This story is from Texas Monthly’s archives. We have left it as it was originally published, without updating, to maintain a clear historical record. Read more here about our archive digitization project.

Over the last five years alcoholism has become what would seem to be a contradiction in terms: a popular disease. It would be nice to think that diseases are absolute entities, but like everything else, they are subject to the dictates of fashion and circumstance. Hysteria became popular during Freud’s time because it responded well to psychoanalysis—which does not mean there was no hysteria before Freud; it does mean there was no point or profit in diagnosing it until a treatment existed. Psychiatrists have suggested that behavioral therapy is having the same effect on alcoholism.

The key event in the popularity of alcoholism was Betty Ford’s announcement in 1978 that she was entering the Long Beach Naval Hospital to deal with her drinking problem. A string of celebrities stepped forward to announce that they too were recovering alcoholics, and now it has become commonplace for publicists to inform the press that their clients are entering treatment.

Fashion and sociology aside, alcoholism is a real and devastating problem. The Texas Commission on Alcoholism estimated that state services and other costs related to drinking totaled $5.4 billion in 1984. Thirty-seven per cent of fatal motor vehicle crashes, 26 per cent of fire fatalities, 44 per cent of fatal falls, and 30 per cent of homicides are alcohol-related in Texas, though it is impossible to say how many of those accidents involve true alcoholics. There are no statistics that reflect the suffering that people who live with alcoholics endure.

What Is an Alcoholic?

It is fairly common for anyone who drinks to worry about whether he will ever become an alcoholic, and that anxiety is compounded by a general lack of information about the disease. Myths and folklore abound, but when you start trying to determine exactly what an alcoholic is, the old definition—the man who drinks more than his doctor—is still about as good as any.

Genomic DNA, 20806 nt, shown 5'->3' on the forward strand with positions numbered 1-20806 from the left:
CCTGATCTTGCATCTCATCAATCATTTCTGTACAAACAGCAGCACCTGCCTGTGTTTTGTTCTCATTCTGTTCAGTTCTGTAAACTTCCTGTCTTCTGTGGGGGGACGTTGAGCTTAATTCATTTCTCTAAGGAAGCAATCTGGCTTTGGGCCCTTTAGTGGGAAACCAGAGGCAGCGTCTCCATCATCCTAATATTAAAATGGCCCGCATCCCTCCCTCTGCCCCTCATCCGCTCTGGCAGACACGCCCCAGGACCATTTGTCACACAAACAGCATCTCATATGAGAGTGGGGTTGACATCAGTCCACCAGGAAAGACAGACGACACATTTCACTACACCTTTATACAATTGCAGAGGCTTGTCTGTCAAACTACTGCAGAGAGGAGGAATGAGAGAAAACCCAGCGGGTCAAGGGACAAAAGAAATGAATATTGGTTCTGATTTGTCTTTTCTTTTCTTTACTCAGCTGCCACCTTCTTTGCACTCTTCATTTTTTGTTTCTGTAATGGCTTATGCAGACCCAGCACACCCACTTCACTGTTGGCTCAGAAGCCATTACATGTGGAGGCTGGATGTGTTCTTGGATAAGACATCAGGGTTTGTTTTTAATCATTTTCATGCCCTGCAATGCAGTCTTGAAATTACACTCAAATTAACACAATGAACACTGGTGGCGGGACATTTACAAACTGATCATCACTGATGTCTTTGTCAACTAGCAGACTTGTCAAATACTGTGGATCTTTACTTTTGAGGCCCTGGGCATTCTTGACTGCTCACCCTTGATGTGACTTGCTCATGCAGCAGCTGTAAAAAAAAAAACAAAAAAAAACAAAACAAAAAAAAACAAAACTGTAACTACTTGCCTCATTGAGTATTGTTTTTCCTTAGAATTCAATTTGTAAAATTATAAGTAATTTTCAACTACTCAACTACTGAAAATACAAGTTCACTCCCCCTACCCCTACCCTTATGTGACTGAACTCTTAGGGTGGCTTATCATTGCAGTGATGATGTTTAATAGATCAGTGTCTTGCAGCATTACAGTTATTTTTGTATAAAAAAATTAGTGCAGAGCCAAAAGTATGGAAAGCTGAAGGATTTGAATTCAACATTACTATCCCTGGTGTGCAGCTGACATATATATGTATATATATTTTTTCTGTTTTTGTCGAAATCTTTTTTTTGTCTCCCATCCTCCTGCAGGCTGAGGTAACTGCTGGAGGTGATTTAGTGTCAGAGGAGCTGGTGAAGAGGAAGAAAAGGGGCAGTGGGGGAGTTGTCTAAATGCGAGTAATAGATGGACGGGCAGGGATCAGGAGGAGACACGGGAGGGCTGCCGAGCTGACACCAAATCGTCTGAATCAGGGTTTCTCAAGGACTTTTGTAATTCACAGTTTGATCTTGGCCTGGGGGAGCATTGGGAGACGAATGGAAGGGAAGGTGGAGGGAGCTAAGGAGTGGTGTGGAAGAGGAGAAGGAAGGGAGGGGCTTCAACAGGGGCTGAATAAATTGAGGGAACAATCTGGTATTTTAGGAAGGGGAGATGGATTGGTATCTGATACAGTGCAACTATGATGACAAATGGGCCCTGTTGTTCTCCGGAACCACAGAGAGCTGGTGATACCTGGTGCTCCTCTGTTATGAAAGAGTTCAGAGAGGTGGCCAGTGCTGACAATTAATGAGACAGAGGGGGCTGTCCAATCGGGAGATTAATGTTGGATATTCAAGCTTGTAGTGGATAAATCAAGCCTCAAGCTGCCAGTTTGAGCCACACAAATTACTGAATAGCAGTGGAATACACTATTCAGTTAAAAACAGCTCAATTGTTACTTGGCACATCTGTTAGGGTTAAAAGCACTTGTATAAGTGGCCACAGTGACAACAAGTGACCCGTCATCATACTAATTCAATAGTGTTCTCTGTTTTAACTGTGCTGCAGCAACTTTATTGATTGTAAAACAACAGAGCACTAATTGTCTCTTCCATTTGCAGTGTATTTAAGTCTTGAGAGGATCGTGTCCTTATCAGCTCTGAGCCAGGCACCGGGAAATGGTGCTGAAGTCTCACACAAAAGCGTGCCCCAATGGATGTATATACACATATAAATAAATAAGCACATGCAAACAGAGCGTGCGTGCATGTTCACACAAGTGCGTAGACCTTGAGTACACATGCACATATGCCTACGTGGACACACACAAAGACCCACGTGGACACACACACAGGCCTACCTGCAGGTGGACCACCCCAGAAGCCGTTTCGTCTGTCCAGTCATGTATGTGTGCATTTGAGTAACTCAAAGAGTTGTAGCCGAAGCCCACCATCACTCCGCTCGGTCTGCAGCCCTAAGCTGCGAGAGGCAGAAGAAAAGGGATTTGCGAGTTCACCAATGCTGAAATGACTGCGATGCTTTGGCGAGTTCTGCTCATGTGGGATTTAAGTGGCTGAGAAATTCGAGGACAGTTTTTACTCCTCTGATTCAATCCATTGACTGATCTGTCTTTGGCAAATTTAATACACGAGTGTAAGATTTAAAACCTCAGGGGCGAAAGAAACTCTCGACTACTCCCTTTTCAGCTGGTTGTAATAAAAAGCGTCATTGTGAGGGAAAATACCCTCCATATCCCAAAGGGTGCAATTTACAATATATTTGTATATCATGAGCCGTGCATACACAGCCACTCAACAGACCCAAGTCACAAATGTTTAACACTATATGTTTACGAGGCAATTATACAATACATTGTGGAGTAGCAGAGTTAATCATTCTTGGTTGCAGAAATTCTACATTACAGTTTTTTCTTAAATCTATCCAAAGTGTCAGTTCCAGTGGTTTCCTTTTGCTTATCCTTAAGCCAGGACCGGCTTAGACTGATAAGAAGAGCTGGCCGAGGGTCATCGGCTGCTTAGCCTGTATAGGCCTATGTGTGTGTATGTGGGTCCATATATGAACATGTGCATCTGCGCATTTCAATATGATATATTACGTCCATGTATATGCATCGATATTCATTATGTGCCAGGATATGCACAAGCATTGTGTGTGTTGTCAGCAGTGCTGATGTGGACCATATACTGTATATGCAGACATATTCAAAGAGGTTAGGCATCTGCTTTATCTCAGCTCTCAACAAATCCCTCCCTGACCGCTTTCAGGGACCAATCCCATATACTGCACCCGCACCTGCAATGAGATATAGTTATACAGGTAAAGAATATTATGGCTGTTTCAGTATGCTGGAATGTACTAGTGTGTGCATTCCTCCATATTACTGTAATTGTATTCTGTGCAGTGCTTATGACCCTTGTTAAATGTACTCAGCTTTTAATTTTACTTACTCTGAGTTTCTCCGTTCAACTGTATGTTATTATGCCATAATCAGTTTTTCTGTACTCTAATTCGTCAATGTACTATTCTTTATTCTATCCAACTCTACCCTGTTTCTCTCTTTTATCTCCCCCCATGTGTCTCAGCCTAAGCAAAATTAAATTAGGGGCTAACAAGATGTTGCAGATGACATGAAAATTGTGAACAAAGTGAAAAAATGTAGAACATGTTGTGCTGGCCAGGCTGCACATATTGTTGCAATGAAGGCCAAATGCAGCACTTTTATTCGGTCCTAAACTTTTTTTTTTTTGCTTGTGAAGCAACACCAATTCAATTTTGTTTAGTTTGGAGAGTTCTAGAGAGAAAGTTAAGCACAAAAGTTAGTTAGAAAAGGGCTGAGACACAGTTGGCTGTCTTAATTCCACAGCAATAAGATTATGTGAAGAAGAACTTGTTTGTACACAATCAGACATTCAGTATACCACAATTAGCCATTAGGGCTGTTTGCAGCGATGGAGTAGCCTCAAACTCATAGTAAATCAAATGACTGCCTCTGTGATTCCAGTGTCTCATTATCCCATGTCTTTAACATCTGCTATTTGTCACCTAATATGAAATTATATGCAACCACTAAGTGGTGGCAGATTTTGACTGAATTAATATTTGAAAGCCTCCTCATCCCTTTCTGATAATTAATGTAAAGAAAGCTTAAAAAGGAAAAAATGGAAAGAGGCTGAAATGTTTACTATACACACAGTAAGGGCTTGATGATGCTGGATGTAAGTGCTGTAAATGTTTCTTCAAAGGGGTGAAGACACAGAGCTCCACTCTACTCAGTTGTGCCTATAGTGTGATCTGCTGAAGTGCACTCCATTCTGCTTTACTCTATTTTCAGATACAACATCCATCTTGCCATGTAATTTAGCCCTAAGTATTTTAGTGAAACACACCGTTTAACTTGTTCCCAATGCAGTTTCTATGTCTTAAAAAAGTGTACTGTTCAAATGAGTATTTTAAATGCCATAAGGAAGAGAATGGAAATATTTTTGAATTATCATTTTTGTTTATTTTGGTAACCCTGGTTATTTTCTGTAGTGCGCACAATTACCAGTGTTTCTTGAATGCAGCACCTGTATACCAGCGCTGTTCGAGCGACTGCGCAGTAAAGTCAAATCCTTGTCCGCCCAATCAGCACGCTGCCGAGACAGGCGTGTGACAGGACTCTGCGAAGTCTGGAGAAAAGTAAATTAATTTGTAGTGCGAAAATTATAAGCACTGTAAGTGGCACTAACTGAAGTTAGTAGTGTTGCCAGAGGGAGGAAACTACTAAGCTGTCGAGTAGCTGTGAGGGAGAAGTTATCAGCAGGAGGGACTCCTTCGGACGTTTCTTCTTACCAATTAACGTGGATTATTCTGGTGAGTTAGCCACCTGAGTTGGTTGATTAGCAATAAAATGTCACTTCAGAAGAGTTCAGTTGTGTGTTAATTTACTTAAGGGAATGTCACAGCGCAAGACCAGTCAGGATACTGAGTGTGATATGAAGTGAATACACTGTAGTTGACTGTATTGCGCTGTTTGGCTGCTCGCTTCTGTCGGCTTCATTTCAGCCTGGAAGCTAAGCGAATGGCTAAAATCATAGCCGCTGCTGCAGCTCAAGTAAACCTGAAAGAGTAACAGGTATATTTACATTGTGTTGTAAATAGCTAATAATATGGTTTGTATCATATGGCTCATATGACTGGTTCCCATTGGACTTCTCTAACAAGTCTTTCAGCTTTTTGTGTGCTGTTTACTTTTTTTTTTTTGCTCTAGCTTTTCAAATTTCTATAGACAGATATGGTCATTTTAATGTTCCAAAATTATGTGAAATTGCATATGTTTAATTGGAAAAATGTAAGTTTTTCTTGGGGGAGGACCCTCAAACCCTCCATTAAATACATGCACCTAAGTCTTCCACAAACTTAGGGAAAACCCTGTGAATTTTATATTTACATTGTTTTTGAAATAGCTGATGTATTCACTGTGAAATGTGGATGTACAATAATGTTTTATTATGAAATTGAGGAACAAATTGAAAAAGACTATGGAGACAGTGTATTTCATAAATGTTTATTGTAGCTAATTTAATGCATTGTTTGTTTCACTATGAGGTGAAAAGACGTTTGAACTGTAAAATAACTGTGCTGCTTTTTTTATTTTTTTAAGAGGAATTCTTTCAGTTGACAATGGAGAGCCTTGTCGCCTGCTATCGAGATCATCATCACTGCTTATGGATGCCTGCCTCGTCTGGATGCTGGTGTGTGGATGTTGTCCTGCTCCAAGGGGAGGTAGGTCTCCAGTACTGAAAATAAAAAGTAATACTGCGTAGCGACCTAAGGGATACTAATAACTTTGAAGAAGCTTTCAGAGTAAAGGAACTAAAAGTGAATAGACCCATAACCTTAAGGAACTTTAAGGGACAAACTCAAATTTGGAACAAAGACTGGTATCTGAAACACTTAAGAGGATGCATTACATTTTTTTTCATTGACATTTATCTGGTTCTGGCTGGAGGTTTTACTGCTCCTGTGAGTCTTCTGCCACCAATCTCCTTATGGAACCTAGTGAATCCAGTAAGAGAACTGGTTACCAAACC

Part of the reason we know so little about alcoholism is that it was not pronounced a disease until 1956, when the American Medical Association bowed to pressure from Alcoholics Anonymous. The AMA made its decision on the grounds that the condition is chronic (it won’t go away if left alone), contagious (it affects everyone around the alcoholic), progressive (it has stages that can be described and predicted), primary (it isn’t just the symptom of an underlying disorder), and fatal. Before 1956 very little money had gone into scientific research, because most people thought that the cure for alcoholism was obvious—don’t drink. It wasn’t until the seventies that significant amounts of public money became available for research. Even today doubt lingers; only 50 per cent of medical academicians agree that alcoholism is a disease.

Among professionals in the field of alcoholism, working definitions range from the all-inclusive to the narrow. Some doctors diagnose alcoholism if a patient admits to one occasion during the past year when he drank as few as seven drinks. The Michigan Alcoholism Screening Test, a standard diagnostic tool, says that anyone who has ever attended an AA meeting is an alcoholic, and many diagnostic instruments give an alcoholic’s score to anyone who has ever quit drinking. That is as fallacious as the assumption that only obese people diet.